Monday, 22 October 2012

Le Sweat Chic? Please - NO!

Sweaty Choices 

 Closet Content Analysis: "Sweat" Chic
No Thanks 
I have addressed the subject of "chic" before (What is it to be Chic?; The Way We Dress: What is Chic?; A Style Philosophy) and although I have not really come to any definitive conclusions, I know one thing, by my definition - Le Sweat - Il n'y a pas chic - bien sur!

Sweatpants are a sign of defeat. You lost control of your life so you bought some sweatpants.
- Karl Lagerfeld

So when I read the title, "Le Sweat, C'est Chic", in the October, 2012 (No.103, page 43) French edition of Glamour, my usual balanced Libra nature abandoned me. In the Glamour photographs of Kirsten Dunst, Drew Barrymore, Rihanna and Fearne Cotton, Dunst and Cotton appeared as if (except for the footwear) that they were ready to begin cleaning their houses (not that they do that sort of thing). Barrymore and Rihanna, who obviously have style, pulled off the "sweat" chic, for what it could be.

Style is an expression of individualism mixed with charisma. Fashion is something that comes after style.
- John Fairchild

In that same issue of Glamour, there is a "Glam/Pas Glam" page subtitled as "Les tendances hot et les idées flop" - the "hot trends and the ideas that flop" - which features "Le Total Look Jogging". The looks considered "pas glam" are baggy sweatpants with an over-sized hoodie, and an over-sized sweatshirt and cropped sweatpants that look too pyjama-ish according to the evaluator, Alice Augustin. The looks that are featured as the "glam" look of the month (September, 2012) were stylish outfits made of jogging fleece but were not the typical "sweats". Ah well, September, 2012 is over; perhaps this "tendance" is over too. 

But what a turnaround! For generations the world has been looking to France for chic and now, a French edition of a magazine based and founded in the United States is telling us that sweats are chic. I prefer not to believe the French editors on this one, even though Alice Augustin does her best to maintain balance.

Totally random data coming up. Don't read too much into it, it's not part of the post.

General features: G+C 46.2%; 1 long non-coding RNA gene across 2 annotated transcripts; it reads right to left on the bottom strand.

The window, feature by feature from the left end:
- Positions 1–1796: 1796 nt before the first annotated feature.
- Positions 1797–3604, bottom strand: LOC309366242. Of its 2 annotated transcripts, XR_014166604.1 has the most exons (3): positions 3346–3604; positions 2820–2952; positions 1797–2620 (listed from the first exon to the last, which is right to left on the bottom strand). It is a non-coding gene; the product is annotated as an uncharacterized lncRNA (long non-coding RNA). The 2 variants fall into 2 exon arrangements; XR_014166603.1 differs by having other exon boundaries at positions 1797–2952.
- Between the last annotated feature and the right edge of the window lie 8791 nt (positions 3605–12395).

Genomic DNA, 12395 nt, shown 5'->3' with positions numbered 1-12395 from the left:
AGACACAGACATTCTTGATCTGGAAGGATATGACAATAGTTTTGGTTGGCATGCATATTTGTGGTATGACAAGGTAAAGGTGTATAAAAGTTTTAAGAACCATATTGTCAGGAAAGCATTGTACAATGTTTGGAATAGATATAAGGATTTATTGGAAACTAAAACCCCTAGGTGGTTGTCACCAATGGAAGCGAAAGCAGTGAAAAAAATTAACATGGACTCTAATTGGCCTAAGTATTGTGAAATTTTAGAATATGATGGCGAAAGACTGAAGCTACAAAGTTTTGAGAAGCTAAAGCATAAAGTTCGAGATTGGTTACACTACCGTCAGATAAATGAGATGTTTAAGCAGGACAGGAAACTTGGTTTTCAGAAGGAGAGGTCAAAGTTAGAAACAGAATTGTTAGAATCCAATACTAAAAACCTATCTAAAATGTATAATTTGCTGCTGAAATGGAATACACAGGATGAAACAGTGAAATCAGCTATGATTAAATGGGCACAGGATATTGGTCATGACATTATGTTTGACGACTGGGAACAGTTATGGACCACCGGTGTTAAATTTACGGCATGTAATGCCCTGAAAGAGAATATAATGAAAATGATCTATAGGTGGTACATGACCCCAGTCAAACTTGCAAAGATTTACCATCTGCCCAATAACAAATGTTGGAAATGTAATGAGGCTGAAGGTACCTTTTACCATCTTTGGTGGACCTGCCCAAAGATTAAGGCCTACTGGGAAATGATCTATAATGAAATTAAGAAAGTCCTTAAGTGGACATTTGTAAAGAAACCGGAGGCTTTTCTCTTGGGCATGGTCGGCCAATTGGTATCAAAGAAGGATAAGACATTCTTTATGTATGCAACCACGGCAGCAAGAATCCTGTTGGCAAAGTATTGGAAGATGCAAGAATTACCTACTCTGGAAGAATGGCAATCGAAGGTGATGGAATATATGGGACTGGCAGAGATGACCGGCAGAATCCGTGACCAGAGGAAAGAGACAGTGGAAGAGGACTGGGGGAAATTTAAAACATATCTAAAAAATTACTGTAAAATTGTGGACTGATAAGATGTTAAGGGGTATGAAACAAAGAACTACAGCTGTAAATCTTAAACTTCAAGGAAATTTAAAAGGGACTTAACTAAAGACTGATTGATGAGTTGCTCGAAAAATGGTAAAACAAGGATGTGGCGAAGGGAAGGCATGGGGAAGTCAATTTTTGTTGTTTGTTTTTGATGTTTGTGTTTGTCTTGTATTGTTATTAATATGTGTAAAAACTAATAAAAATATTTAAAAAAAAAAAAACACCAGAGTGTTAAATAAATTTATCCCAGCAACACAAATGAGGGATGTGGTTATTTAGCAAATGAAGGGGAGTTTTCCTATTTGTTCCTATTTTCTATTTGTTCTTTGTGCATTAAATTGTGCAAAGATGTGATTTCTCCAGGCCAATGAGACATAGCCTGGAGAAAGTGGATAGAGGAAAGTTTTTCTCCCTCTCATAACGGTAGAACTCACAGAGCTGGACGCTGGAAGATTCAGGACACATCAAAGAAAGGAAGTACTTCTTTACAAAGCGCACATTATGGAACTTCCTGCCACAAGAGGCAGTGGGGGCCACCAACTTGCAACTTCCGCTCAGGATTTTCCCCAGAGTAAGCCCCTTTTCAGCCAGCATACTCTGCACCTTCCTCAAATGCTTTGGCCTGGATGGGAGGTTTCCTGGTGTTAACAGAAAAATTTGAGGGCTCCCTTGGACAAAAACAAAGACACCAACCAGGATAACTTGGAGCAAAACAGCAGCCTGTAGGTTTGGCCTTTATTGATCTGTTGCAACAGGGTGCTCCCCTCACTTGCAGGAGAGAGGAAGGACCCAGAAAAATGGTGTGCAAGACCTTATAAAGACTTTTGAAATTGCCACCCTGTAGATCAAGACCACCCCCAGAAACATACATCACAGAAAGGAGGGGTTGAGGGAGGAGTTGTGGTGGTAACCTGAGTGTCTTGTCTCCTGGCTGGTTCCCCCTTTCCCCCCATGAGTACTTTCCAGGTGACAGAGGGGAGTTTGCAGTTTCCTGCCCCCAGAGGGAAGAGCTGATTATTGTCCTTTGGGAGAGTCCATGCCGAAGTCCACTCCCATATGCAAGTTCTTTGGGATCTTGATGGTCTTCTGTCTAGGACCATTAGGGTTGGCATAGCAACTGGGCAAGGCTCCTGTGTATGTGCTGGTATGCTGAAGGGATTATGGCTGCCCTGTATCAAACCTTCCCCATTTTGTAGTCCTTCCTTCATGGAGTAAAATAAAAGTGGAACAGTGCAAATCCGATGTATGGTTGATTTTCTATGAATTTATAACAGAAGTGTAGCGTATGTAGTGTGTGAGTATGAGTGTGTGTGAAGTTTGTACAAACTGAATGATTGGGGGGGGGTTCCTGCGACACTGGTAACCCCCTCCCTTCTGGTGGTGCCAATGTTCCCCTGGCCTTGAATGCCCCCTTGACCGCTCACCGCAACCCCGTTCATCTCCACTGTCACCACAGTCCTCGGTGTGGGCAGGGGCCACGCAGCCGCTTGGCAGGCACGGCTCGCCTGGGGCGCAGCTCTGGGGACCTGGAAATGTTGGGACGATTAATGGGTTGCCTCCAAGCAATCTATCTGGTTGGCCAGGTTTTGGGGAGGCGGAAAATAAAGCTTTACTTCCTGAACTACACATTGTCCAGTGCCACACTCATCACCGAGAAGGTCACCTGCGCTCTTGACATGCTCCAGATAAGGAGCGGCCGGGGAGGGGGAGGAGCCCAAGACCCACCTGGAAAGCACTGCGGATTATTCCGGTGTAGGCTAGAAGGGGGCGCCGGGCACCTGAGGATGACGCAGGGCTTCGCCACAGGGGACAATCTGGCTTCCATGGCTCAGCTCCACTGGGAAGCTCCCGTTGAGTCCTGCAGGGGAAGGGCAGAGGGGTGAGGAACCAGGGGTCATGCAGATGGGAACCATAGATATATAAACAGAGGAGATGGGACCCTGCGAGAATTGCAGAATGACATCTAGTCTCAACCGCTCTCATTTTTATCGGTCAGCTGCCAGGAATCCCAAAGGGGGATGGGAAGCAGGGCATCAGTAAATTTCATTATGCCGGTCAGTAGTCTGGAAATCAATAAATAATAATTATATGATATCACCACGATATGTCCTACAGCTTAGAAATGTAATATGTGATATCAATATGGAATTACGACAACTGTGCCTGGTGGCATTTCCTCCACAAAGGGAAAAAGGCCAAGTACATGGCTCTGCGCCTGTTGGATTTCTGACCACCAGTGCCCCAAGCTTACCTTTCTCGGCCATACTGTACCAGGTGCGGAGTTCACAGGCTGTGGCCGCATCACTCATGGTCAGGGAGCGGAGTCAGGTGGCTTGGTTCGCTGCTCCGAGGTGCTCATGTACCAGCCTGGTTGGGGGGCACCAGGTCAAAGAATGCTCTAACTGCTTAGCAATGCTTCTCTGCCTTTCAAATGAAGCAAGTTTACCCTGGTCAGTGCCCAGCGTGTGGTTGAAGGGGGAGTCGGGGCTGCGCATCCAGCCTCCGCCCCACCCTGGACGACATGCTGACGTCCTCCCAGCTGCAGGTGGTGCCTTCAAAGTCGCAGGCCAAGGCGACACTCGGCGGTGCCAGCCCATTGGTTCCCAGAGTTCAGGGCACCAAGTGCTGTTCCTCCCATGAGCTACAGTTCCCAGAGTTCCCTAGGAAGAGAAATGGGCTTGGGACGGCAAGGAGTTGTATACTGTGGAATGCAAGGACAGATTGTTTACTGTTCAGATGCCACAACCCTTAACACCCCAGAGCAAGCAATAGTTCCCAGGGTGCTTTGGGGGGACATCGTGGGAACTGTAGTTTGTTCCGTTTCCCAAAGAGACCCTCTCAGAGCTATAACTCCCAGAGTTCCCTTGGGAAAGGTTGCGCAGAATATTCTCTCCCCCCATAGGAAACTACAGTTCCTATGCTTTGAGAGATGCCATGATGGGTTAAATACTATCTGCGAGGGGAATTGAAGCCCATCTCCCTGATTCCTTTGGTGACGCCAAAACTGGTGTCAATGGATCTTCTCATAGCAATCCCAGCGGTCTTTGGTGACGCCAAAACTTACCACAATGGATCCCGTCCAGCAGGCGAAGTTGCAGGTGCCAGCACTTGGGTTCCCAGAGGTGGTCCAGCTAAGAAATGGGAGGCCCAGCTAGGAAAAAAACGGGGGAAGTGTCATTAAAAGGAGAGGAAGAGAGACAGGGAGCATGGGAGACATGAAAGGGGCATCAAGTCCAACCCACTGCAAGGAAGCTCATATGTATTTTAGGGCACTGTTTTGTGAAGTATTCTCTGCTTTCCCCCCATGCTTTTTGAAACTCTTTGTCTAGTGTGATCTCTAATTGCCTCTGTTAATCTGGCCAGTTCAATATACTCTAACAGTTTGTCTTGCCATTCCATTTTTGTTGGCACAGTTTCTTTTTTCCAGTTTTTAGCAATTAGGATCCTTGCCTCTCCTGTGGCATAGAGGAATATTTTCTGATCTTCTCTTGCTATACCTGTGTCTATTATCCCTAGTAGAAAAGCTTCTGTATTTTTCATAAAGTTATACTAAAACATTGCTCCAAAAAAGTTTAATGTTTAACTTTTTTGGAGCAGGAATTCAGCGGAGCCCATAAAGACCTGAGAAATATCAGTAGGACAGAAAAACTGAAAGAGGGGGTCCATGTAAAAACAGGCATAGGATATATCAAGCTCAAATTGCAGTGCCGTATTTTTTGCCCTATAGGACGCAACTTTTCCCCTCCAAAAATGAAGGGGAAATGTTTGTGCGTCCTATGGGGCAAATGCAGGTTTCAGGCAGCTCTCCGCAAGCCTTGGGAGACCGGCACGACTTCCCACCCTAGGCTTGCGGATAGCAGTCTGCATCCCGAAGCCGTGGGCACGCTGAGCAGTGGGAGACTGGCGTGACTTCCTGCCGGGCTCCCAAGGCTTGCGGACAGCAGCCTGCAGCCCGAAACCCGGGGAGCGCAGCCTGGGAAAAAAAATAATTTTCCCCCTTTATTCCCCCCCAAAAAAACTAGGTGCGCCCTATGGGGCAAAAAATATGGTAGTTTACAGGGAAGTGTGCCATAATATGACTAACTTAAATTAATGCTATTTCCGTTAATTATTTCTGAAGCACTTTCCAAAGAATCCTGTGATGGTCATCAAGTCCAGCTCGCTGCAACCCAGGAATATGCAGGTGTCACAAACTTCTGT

This is where the subject turns to "chic-ness", which has nothing to do with trends, but with the style with which one wears an item of clothing.

. . . Today everybody can look chic in inexpensive clothes (the rich buy them too). There is good clothing design on every level today. You can be the chicest thing in the world in a T-shirt and jeans. It's up to you.

- Karl Lagerfeld

This motivates me to repeat some fashion advice from a forgotten source, something about being chic does not require a person to follow trends; however we unfortunately rely on celebrities and fashion magazines to be our guides. This is how I hope this blog intervenes - facilitating the process through which women formulate and develop their own "chic-ness". It's an evolution.
In my nature as a Libra, with the scales/balance guiding me, I leave you with the words of American etiquette specialist, Elizabeth L. Post:
The woman who is chic adapts fashion to her own personality.

. . . but (I return to where I began several posts ago about "chic-ness"). . . the woman has to know what chic is!

Check out the Fall 2012 street style "sweat" look in Paris during fashion week. It's number 24 of the 72 looks given on the Harper's Bazaar site


  1. Sweat pants are everywhere in North America but I can't believe that sweat pant are becoming"chic" in France. Last time I was in France which was 1998, I remember seeing women dressed to the nines arrive at the beach and then change into their beach wear. Then after the day at the beach was done change back into their stylish clothes. I never would have imagined seeing them in sweat pants.